TREE_NO_WARNING (this can probably be changed, but that's starting to be
a lot of changes). Creating a new variable is also more general. When
reading *ssa_name after *ssa_name={v}{CLOBBER}; or after free(ssa_name);
we have no variable to reuse so we will need to create a new undefined
variable, and if a variable is global or a PARM_DECL, its default
definition is not an undefined value (though it will probably happen in
a different pass, so it doesn't have to behave the same).
My concern about using another variable was primarily that it was being used to hide a deeper issue.



(Side note: we don't seem to have any code to notice that:
a=phi<undef,b>
b=phi<undef,a>
means both phis can be replaced with undefined variables.)
Various passes will consider the undef value to be whatever value is convenient for optimization. So for the first, we'd consider the undef value to be the same as "b" because that allows the PHI to be propagated away.

Considering that a is the same as b and b is the same as a is not as good as knowing that a and b are both undefined. I don't know if CCP is clever enough to still optimize if b is used in a further PHI, but it would have an easier time (and coalesce and the uninit warning as well) if a=undef; b=undef; were forwarded into their uses instead. Not a priority though.

Obviously when there are many different values in the RHS, it's a lot less likely that we'll be able to propagate away the PHI.


On Mon, 7 Jul 2014, Richard Biener wrote:

On Sun, Jul 6, 2014 at 4:23 PM, Marc Glisse <marc.glisse@inria.fr> wrote:
On Mon, 30 Jun 2014, Jeff Law wrote:

On 06/28/14 16:33, Marc Glisse wrote:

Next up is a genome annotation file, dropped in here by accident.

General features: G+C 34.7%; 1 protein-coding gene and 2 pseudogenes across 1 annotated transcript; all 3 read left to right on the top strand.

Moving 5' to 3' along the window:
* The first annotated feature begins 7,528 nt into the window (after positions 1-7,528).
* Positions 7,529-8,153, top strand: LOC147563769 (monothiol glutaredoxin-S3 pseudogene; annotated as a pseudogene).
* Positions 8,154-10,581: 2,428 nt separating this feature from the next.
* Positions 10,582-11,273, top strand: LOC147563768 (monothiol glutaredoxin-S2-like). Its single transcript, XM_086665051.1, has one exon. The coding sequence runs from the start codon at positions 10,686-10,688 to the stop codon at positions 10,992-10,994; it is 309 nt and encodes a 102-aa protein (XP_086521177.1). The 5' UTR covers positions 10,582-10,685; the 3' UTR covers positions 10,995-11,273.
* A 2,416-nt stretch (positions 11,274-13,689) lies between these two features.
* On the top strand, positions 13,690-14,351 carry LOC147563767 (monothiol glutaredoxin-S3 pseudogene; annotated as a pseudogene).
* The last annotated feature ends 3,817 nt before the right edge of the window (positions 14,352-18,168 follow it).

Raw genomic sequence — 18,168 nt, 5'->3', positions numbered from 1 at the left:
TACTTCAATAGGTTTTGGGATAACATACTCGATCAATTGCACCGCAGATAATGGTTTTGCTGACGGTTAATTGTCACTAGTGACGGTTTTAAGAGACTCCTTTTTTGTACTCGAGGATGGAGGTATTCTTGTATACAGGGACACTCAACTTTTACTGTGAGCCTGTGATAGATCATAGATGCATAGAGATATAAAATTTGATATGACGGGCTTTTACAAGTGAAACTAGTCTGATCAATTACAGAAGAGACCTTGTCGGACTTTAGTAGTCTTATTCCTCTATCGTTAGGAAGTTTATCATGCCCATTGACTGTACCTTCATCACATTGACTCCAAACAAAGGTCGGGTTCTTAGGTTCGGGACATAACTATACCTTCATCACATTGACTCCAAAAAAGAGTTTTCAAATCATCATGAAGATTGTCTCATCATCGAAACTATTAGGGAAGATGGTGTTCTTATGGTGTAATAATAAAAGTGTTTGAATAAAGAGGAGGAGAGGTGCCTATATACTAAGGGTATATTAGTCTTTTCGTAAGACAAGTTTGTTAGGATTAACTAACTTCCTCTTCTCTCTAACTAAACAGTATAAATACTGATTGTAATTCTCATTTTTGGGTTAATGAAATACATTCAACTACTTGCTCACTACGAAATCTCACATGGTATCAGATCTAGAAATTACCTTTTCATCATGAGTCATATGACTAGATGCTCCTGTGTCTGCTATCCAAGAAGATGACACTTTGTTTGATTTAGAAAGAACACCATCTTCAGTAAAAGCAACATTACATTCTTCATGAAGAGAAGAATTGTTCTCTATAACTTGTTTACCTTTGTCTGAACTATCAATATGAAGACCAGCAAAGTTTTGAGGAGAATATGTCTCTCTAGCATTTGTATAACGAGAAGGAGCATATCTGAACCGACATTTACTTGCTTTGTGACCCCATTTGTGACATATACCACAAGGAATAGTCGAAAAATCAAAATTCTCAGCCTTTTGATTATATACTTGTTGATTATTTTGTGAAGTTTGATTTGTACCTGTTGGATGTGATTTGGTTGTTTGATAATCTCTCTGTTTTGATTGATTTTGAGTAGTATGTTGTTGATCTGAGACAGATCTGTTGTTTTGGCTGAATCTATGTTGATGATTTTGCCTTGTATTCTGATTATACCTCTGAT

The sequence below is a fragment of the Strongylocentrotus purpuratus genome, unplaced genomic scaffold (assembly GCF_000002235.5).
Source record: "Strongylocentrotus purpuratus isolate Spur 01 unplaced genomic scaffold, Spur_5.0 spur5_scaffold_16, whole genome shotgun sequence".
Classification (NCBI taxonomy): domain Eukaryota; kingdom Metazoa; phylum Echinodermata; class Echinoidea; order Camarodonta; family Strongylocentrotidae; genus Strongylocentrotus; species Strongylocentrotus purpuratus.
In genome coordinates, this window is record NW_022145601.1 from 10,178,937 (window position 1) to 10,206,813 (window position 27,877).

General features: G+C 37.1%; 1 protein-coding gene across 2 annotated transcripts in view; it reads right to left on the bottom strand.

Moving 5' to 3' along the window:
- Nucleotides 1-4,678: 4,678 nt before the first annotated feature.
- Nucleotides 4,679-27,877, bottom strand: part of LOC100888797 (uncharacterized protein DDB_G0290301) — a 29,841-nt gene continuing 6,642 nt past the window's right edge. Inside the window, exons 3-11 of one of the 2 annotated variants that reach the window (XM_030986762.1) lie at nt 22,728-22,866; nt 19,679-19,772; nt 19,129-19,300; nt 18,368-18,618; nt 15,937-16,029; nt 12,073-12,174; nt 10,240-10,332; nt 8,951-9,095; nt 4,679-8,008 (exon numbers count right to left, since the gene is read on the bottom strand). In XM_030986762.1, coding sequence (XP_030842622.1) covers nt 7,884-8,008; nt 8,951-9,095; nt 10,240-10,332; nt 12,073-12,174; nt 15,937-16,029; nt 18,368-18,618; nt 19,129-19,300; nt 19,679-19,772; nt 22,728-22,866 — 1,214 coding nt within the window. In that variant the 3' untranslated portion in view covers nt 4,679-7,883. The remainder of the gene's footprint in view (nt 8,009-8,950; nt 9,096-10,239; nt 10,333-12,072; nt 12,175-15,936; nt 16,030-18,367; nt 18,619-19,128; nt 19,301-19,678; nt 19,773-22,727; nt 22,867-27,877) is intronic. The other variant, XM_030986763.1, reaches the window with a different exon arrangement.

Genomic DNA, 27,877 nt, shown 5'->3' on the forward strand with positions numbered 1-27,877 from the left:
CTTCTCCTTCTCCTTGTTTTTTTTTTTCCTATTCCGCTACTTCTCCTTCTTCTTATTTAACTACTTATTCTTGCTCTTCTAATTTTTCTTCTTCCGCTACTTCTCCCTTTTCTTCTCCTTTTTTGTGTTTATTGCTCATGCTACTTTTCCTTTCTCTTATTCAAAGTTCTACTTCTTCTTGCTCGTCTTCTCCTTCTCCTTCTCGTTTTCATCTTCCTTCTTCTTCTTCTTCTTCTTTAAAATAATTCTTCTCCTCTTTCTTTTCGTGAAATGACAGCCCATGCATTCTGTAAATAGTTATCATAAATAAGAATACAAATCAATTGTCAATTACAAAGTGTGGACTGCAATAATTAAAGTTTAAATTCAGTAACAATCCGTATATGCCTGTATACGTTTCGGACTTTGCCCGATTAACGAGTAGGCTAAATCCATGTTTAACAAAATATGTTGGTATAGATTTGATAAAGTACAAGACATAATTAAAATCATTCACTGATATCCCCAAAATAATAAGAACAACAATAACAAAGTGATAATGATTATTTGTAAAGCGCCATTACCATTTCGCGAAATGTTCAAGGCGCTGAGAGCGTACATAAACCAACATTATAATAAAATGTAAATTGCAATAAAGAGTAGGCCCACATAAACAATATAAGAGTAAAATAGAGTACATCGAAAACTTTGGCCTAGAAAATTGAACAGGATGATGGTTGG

In an earlier version of the patch, I was using
get_or_create_ssa_default_def (cfun, sym);
(I was reusing the same variable). This passed bootstrap+testsuite on
all languages except for ada. Indeed, the compiler wanted to coalesce
several SSA_NAMEs, including those new ones, in out-of-ssa, but
couldn't.

And that's what you need to delve deeper into.  Why did it refuse to
coalesce?

As long as the lifetimes do not overlap, then coalescing should have
worked.


What is the lifetime of an SSA_NAME with a default definition? The way we
handle it now, we start from the uses and go back to all blocks that can
reach one of the uses, since there is no defining statement where we could
stop (intuitively we should stop where the clobber was, if not earlier).
This huge lifetime makes it very likely for such an SSA_NAME to conflict
with others. And if an abnormal phi is involved, and thus we must coalesce,
there is a problem.

The patch attached (it should probably use ssa_undefined_value_p with a new
extra argument to say whether we care about partially-undefined) makes the
lifetime of undefined local variables empty and lets the original patch work
with:
      def = get_or_create_ssa_default_def (cfun, sym);
instead of creating a new variable.

However, I am not convinced reusing the same variable is necessarily the
best thing. For warnings, we can create a new variable with the same name
(with .1 added by gcc at the end) and copy the location info (I am not doing
that yet), so little is lost. A new variable expresses more clearly that the
value it holds is random crap. If I reuse the same variable, the SRA patch
doesn't warn because SRA explicitly sets TREE_NO_WARNING (this can probably
be changed, but that's starting to be a lot of changes). Creating a new
variable is also more general. When reading *ssa_name after
*ssa_name={v}{CLOBBER}; or after free(ssa_name); we have no variable to
reuse so we will need to create a new undefined variable, and if a variable
is global or a PARM_DECL, its default definition is not an undefined value
(though it will probably happen in a different pass, so it doesn't have to
behave the same).

(Side note: we don't seem to have any code to notice that:
a=phi<undef,b>
b=phi<undef,a>
means both phis can be replaced with undefined variables.)

Propagators will never replace sth with unefined but they will exploit
the undefinedness.  Constant propagation is even a bit more aggressive.

Do you have any advice on the right direction?

The patch below would work (btw, please use ssa_undefined_value_p),
but I wonder if it's the conflict code that should get adjustments
rather than the lifeness computation (lifeness of undefined values
shouldn't be needed at all).

Also depends on how we expand an undefined value of course.

I didn't really look at the expansion part.

--
Marc Glisse